There are surprising Masters finals, and then there’s Sock-Krajinovic; I won’t even bother asking if you had this as your Bercy final at the start of the week.
Over the last six days, the two 25-year-olds have been revelations, in very different ways. Before Bercy, the 77th-ranked Krajinovic had qualified for just one ATP-level event in 2017. This week, though, he has given us an idea of how he racked up 66 wins on the Challenger circuit. While he hasn’t beaten a Top 10 player in Paris, and he caught the break of all breaks when Rafael Nadal withdrew from their quarterfinal, Krajinovic has shown off a smoothly effective game. He appears loose and relaxed, and hits the ball cleanly from both sides; his down-the-line backhand in particular has been a thing of simple beauty. And when it came down to the crunch against John Isner in the semis, it was Krajinovic who looked like the more experienced player. At 5-5 in the deciding tiebreaker, he anticipated Isner’s first serve and rocketed back a point-winning return. And at match point, he nervelessly knocked off a forehand winner.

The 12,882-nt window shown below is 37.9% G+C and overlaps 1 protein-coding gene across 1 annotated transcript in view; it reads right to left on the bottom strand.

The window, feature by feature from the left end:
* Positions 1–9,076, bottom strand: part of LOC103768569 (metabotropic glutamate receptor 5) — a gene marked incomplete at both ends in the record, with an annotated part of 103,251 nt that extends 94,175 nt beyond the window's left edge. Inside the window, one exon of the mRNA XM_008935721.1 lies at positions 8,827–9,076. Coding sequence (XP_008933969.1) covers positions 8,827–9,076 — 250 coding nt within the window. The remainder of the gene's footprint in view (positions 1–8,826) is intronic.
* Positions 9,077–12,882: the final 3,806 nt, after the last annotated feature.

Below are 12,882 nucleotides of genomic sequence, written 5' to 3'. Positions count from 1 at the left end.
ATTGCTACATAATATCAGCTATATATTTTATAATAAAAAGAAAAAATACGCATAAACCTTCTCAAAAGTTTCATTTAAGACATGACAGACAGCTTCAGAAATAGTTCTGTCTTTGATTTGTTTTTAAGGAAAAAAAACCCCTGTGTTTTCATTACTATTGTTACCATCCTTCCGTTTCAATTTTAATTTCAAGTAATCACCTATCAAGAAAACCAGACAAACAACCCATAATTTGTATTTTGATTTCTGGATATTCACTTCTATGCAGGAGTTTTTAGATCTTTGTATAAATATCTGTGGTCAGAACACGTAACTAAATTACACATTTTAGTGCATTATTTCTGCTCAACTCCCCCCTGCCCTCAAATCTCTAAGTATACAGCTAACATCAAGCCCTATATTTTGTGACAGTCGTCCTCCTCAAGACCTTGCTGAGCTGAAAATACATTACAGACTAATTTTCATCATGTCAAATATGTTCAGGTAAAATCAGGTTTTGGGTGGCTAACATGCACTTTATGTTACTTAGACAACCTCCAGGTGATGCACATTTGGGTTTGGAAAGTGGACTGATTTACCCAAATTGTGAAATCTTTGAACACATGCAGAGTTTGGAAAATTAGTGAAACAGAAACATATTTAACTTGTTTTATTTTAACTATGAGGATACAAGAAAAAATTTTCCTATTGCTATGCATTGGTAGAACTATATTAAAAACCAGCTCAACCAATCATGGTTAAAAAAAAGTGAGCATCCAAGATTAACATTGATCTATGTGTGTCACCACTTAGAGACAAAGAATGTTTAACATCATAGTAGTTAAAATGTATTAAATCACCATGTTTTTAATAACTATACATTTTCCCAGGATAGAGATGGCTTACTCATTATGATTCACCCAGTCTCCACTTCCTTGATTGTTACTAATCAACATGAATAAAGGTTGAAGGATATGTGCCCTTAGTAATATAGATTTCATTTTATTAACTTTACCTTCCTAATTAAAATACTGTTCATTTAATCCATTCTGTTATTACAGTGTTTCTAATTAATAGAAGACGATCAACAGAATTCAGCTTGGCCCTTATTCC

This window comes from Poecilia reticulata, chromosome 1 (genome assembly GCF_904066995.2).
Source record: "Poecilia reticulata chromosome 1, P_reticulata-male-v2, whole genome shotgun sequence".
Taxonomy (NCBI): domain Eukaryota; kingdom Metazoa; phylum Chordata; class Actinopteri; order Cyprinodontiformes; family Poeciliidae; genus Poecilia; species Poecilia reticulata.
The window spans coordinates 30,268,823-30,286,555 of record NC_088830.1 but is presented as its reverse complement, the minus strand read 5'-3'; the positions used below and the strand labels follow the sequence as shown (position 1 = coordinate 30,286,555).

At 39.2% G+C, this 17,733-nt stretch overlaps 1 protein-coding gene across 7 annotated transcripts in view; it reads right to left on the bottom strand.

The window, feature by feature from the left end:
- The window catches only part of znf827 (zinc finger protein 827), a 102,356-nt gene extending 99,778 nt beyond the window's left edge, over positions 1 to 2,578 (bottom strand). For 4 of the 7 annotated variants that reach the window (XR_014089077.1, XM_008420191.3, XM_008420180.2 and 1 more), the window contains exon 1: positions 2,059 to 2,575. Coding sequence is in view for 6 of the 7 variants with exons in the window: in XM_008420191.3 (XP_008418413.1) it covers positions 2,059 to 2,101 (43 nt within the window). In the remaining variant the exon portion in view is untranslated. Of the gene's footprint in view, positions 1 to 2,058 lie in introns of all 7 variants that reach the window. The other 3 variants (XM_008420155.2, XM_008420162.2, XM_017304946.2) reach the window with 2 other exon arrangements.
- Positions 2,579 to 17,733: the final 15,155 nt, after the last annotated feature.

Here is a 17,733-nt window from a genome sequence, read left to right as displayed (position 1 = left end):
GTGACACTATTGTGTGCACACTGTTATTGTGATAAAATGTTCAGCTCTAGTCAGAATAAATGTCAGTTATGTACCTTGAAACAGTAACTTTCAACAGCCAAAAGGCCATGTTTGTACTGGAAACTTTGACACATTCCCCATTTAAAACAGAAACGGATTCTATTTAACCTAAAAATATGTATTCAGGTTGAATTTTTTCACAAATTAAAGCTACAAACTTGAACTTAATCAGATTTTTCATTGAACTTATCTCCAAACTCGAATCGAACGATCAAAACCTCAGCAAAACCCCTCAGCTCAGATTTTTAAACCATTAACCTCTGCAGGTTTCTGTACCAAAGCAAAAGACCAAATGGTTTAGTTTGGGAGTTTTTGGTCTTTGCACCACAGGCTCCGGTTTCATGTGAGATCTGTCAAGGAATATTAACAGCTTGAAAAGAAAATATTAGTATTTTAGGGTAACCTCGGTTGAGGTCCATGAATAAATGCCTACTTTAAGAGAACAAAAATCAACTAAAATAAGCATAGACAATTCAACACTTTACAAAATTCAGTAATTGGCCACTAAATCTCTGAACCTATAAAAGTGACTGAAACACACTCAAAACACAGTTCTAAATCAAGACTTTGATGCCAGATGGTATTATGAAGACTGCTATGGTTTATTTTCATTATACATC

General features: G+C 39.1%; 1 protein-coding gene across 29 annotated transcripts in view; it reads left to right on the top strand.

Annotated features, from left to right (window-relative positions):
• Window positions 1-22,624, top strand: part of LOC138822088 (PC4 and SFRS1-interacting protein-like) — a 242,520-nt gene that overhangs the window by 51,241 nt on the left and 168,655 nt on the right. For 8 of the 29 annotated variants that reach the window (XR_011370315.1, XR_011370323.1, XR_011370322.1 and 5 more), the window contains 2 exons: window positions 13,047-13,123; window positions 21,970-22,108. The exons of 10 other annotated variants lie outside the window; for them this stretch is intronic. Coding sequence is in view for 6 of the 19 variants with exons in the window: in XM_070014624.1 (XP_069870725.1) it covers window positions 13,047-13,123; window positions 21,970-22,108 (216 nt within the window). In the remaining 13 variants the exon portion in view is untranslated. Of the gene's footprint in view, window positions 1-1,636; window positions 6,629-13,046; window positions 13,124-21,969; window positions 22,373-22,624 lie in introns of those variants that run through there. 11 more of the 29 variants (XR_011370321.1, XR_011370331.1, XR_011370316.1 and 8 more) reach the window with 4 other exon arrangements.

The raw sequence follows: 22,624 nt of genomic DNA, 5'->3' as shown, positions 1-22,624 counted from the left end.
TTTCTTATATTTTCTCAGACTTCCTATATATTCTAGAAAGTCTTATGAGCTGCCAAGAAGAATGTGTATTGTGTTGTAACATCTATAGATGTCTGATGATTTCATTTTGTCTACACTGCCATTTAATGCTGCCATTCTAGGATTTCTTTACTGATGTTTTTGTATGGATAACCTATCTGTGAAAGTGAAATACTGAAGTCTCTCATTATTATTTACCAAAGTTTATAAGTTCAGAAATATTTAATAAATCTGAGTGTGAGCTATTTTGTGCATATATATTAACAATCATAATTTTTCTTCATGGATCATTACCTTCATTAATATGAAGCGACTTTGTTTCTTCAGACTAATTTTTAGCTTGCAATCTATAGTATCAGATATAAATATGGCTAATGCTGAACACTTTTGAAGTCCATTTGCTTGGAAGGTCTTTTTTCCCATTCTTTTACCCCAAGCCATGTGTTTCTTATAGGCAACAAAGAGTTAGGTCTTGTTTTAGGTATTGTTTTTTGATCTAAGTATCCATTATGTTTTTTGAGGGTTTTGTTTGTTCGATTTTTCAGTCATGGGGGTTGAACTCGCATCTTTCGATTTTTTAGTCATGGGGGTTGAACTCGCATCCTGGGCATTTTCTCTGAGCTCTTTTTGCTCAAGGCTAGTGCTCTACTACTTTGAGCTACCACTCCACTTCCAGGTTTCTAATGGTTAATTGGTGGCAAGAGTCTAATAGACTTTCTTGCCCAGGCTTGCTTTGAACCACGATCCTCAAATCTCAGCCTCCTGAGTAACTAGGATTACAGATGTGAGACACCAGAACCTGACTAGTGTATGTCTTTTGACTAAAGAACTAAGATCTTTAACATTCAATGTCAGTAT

With Sock, the revelation hasn’t been his game; we already know how rapidly he can swing a racquet, and dash around a court. The difference this week has been how unflappable he has been, in a minimalist sort of way. The backward baseball cap is gone, as are, for the most part, the sarcastic reactions and running conversations with his team. After reaching just one semifinal since April, and recording a 3-4 record at the majors, Sock seems to be playing with nothing to lose in what he must have assumed would be his final tournament of the season.
The question is: Now that Sock knows he’ll get to play again, at the prestigious World Tour Finals in London, if he wins this match, will he continue to feel like he has nothing to lose? If not, Krajinovic looks ready to go all the way.